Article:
A new initiative designed to introduce more women into the plumbing sector has been launched.
Currently, fewer than one per cent of plumbers are female and the industry assurance body WaterSafe is hoping its 'Get Girls Plumbing' campaign will go some way towards addressing this.
The organisation polled 2,000 people to gauge their views on the matter, with nearly a third (31 per cent) of respondents saying they would prefer a woman to carry out work on their home, with "feeling safer" or that they "wouldn't be ripped off" among the main reasons why this was the case.
Other explanations included the perception a female plumber would be less likely to patronise them and they could also be trusted more than their male counterparts.
However - perhaps reassuringly - over three-quarters (77 per cent) of those surveyed said the ability of their plumber was the most important consideration to bear in mind, rather than their gender.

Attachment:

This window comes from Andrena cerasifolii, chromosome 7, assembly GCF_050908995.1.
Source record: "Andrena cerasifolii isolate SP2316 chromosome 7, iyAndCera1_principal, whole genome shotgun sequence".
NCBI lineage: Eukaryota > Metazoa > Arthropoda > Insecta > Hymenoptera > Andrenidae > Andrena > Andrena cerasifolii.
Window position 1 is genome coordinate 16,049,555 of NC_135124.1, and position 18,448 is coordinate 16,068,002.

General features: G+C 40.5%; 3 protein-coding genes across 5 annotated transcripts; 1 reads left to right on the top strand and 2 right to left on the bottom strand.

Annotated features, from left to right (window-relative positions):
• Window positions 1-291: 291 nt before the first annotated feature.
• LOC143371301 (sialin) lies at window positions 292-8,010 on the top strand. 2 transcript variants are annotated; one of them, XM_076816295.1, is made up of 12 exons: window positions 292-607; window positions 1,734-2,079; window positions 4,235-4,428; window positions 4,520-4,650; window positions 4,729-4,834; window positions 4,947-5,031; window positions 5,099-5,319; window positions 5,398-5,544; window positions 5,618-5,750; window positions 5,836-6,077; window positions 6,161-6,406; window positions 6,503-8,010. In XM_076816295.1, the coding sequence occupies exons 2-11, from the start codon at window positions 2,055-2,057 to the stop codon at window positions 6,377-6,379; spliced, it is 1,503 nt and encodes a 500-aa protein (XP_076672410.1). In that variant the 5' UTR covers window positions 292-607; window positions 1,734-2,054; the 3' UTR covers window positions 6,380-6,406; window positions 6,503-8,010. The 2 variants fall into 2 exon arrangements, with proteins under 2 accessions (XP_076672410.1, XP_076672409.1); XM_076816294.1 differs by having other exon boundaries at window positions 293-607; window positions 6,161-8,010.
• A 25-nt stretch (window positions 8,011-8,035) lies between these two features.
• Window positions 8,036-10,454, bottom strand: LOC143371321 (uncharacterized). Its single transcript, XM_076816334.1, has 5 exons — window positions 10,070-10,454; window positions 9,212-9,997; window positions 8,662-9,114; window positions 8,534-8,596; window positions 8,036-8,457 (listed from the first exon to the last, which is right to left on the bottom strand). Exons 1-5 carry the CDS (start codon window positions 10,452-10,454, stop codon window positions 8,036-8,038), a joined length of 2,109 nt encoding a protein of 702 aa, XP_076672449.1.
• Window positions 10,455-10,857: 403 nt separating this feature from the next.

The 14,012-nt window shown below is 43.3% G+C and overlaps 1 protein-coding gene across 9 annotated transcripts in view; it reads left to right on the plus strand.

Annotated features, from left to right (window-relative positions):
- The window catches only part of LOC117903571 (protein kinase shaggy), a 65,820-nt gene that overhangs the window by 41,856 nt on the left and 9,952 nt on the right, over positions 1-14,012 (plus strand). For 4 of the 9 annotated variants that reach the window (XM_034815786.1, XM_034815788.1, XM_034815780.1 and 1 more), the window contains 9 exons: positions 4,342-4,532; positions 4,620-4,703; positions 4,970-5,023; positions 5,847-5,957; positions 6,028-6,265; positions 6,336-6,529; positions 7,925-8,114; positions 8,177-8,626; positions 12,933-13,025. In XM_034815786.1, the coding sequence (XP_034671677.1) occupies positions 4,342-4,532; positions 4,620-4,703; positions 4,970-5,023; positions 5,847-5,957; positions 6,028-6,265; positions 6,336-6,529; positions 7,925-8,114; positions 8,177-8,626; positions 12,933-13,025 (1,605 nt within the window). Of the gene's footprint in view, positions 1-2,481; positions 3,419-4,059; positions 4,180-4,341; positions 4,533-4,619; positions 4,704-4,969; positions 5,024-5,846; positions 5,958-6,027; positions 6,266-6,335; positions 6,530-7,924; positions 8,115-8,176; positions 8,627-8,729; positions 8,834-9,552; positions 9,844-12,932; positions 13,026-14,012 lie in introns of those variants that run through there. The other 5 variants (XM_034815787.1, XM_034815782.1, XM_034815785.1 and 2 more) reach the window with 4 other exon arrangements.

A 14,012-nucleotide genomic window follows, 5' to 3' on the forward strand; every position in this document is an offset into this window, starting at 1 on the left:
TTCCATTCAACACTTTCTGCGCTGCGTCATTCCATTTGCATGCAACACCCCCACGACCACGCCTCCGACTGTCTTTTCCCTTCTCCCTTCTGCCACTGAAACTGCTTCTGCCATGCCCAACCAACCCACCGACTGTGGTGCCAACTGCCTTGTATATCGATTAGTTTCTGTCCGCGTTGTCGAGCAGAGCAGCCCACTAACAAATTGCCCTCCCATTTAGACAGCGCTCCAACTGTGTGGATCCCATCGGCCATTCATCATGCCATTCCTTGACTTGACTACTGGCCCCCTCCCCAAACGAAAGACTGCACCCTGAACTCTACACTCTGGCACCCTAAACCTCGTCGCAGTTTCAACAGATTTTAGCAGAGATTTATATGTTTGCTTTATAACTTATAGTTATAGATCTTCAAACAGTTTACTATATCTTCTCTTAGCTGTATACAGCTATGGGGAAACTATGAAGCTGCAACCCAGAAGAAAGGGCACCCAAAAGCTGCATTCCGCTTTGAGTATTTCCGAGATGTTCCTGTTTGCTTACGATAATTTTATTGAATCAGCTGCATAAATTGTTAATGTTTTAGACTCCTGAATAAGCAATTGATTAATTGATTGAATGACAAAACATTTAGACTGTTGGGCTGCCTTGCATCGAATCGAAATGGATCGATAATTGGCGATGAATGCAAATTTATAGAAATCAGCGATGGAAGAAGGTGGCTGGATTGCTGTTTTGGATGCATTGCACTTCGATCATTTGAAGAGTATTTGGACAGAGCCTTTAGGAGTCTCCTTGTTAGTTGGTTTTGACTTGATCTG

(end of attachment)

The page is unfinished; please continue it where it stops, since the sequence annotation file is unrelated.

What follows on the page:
In tandem with this research, WaterSafe also carried out a study across the UK's colleges to determine whether or not girls were being adequately encouraged to take up a trade while they were still in education.
More than one in three (36 per cent) of females revealed they felt as though boys were pushed more towards manual jobs than they were, with nearly half (45 per cent) of all those taking part in the study saying the two genders were not given the same career opportunities during their late teens.
Minister for women and equalities Maria Miller said: "Many trade industries, like plumbing, are still male-dominated, but women and girls should not be restricted by gender stereotypes."
She noted she found the Get Girls Plumbing initiative to be admirable in its attempts to "challenge perceptions" and encourage women who wanted to join the trade to have the "broadest possible aspirations".